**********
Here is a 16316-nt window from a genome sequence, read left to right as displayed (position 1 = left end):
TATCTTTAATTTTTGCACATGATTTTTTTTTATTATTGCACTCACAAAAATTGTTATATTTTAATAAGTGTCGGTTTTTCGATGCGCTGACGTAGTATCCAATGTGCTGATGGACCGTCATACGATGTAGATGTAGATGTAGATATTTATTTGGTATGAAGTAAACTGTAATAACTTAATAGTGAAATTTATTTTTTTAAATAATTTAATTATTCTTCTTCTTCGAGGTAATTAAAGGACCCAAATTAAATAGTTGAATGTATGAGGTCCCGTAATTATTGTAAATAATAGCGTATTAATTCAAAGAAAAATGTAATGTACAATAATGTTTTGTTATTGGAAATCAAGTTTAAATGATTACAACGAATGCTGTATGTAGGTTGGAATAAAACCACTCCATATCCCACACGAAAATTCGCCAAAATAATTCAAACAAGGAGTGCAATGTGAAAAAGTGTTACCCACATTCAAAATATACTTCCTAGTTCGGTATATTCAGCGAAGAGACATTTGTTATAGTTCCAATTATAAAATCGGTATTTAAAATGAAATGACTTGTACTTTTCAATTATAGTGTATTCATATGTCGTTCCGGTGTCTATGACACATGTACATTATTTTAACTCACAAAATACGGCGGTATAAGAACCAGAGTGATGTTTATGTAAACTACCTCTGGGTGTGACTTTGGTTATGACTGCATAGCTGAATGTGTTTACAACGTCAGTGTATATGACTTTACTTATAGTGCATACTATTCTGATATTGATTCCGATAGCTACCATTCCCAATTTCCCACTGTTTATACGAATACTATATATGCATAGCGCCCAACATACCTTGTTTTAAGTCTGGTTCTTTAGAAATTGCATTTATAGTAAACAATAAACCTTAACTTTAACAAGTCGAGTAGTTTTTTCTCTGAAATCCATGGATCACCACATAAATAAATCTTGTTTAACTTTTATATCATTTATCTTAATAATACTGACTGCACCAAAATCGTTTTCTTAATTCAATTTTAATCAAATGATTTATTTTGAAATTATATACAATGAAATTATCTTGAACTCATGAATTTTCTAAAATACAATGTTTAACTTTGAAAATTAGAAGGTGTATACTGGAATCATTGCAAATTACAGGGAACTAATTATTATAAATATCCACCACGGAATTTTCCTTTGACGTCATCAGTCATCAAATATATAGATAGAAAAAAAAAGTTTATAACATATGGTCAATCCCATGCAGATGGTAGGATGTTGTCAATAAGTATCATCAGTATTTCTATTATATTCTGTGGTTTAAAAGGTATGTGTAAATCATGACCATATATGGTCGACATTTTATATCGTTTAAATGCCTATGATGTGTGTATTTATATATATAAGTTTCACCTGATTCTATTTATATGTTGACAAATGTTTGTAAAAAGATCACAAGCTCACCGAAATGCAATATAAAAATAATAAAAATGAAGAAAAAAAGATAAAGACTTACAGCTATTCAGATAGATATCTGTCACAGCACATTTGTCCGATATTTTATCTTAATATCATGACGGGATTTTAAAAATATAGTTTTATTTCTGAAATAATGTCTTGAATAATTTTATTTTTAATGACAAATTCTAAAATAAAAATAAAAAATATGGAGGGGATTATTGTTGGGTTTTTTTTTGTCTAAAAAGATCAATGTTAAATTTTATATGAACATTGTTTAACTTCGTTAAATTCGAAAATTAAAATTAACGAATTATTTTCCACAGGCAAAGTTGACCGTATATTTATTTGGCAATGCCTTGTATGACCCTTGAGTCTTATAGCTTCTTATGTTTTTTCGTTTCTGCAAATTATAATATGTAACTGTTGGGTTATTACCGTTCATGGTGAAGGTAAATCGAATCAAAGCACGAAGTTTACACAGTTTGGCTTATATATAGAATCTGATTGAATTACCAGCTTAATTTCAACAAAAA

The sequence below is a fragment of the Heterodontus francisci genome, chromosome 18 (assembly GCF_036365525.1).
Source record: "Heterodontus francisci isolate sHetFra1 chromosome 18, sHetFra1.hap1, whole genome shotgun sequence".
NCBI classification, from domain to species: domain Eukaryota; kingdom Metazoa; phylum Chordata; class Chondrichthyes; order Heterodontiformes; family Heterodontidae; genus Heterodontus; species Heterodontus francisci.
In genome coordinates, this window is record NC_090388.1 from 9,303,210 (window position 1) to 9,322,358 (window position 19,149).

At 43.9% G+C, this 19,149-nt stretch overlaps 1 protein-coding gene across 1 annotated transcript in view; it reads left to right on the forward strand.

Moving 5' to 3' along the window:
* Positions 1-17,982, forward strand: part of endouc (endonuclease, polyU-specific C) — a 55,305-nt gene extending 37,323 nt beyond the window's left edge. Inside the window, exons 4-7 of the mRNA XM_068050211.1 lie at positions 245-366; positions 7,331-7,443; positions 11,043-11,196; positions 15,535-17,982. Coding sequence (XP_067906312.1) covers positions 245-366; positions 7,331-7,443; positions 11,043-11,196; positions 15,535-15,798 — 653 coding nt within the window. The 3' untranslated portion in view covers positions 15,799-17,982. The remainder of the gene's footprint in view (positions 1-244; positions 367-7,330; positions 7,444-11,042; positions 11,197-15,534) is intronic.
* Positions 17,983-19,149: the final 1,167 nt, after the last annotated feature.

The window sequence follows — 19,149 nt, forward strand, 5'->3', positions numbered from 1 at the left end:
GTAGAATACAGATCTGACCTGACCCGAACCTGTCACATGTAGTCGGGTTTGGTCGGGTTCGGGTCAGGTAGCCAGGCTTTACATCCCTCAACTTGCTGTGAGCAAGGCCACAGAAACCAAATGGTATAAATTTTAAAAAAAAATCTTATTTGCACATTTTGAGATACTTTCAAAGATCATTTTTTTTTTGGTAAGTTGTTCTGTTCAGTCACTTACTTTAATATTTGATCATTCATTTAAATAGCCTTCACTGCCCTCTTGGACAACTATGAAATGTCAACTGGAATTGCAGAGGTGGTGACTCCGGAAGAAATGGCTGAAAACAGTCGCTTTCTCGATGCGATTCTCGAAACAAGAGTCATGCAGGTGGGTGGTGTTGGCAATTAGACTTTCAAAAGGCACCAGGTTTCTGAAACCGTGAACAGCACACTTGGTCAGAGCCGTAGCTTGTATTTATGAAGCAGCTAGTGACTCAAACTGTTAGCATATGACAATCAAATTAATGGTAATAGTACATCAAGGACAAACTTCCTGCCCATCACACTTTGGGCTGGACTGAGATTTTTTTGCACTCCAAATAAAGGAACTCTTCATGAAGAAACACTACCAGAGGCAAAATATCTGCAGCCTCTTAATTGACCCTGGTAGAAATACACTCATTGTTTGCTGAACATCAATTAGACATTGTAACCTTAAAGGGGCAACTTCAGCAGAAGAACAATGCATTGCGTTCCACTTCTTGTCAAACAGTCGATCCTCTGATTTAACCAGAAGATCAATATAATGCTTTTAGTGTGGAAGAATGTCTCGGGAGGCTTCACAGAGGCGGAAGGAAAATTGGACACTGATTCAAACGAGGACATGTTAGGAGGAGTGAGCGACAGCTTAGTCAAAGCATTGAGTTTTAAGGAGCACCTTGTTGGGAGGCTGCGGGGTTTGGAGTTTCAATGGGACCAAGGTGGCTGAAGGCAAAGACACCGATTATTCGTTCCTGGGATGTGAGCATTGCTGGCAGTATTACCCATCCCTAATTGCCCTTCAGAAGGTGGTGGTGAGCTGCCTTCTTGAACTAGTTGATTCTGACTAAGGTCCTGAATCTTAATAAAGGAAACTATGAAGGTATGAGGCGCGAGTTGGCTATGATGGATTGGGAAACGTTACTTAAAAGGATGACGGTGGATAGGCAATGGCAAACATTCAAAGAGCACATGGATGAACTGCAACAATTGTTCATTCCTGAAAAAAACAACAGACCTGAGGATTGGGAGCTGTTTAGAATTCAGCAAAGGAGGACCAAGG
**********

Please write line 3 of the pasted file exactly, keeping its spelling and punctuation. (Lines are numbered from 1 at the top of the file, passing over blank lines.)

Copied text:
The sequence below is a fragment of the Heterodontus francisci genome, chromosome 18 (assembly GCF_036365525.1).